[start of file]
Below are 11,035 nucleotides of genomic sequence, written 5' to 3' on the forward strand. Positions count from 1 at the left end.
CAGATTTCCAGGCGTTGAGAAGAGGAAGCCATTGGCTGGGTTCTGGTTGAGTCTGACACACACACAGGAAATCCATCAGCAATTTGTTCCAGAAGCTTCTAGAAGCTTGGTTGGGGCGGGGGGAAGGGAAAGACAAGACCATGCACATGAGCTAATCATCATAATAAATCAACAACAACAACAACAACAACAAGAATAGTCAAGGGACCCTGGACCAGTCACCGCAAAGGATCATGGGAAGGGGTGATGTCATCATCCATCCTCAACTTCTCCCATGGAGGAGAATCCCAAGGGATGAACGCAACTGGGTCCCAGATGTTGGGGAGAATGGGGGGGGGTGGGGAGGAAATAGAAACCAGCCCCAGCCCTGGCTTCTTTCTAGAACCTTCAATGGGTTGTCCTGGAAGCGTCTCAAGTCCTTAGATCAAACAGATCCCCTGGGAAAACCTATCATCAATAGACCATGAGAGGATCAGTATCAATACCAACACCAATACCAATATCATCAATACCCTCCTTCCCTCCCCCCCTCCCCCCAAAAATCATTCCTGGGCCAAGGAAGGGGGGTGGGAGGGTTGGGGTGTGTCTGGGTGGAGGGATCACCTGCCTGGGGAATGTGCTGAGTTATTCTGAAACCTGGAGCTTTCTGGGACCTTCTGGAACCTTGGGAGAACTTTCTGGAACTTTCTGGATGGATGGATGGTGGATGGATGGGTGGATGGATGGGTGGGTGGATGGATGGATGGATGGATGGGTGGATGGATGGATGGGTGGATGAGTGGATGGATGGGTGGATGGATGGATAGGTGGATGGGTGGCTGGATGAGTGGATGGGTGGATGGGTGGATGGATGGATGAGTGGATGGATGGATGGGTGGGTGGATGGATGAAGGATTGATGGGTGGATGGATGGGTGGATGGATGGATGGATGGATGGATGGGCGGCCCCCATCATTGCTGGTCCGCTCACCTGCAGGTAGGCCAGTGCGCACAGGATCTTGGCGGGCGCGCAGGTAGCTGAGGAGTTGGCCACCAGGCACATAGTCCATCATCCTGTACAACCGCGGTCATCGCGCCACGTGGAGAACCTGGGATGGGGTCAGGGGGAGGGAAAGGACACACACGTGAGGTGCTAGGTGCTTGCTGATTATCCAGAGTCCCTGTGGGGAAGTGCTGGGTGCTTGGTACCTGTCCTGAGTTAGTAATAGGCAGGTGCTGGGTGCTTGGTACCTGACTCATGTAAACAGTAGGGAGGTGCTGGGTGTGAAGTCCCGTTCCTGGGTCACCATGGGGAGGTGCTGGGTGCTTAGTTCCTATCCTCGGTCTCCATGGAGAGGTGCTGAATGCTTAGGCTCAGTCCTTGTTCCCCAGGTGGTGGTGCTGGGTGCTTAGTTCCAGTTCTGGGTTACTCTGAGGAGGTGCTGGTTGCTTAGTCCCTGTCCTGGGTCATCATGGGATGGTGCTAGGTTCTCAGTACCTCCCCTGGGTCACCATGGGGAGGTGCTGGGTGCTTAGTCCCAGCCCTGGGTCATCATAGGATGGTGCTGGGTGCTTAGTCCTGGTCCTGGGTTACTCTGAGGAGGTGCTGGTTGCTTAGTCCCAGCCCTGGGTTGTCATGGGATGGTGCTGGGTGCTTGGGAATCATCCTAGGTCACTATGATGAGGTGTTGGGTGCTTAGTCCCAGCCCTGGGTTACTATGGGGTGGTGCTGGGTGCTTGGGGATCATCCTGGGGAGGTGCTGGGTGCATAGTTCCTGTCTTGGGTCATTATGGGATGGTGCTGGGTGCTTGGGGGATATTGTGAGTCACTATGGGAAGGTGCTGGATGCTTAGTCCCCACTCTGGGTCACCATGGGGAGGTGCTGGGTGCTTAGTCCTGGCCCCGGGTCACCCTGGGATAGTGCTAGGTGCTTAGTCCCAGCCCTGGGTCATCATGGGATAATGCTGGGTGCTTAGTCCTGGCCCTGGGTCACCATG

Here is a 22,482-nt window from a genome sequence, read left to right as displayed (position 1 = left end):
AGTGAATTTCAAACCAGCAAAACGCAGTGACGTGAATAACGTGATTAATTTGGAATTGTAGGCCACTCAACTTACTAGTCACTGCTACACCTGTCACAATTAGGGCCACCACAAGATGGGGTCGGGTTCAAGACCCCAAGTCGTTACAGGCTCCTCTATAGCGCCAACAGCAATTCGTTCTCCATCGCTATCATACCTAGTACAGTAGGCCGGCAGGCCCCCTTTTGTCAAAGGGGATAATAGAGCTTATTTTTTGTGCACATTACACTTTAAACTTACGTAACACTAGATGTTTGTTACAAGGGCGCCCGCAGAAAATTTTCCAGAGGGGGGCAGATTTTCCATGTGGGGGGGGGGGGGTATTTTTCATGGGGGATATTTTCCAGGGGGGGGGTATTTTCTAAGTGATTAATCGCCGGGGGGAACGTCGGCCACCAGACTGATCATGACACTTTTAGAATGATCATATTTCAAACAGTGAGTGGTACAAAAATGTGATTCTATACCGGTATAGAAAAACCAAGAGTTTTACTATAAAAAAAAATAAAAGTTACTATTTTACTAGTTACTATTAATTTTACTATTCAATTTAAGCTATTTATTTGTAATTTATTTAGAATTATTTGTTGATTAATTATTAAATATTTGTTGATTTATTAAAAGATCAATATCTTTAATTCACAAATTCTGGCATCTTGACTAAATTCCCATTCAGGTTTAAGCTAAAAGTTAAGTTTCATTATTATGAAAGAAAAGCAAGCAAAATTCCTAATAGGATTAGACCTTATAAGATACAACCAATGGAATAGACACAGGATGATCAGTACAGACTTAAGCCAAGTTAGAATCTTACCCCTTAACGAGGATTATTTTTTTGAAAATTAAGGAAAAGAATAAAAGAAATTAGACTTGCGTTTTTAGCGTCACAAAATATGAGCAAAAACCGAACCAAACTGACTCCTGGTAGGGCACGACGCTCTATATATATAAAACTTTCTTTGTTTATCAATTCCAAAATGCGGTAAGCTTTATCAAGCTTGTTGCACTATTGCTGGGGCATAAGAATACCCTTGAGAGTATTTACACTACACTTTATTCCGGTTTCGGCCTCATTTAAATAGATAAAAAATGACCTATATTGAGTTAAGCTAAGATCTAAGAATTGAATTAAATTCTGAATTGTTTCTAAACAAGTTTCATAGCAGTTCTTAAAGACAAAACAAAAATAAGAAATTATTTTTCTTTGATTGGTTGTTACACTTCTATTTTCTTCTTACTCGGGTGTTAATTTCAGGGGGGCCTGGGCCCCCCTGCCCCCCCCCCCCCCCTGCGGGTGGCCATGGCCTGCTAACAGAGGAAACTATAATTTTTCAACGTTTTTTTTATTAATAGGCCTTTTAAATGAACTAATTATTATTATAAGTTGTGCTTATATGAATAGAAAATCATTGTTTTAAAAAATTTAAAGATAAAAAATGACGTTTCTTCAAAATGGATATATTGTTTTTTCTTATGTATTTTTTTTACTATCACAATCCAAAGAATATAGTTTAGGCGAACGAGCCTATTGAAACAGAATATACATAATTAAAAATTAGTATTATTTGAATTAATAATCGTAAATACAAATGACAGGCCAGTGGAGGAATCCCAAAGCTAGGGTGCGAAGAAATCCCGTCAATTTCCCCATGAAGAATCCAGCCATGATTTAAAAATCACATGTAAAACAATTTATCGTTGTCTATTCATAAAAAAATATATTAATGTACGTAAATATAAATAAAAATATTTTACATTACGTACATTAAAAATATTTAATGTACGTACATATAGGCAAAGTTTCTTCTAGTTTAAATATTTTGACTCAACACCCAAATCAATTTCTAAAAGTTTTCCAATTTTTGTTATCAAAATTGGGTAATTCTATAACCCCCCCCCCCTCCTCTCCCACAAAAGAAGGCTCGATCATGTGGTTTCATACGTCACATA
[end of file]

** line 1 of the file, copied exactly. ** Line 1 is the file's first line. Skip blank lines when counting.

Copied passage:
Below are 11,035 nucleotides of genomic sequence, written 5' to 3' on the forward strand. Positions count from 1 at the left end.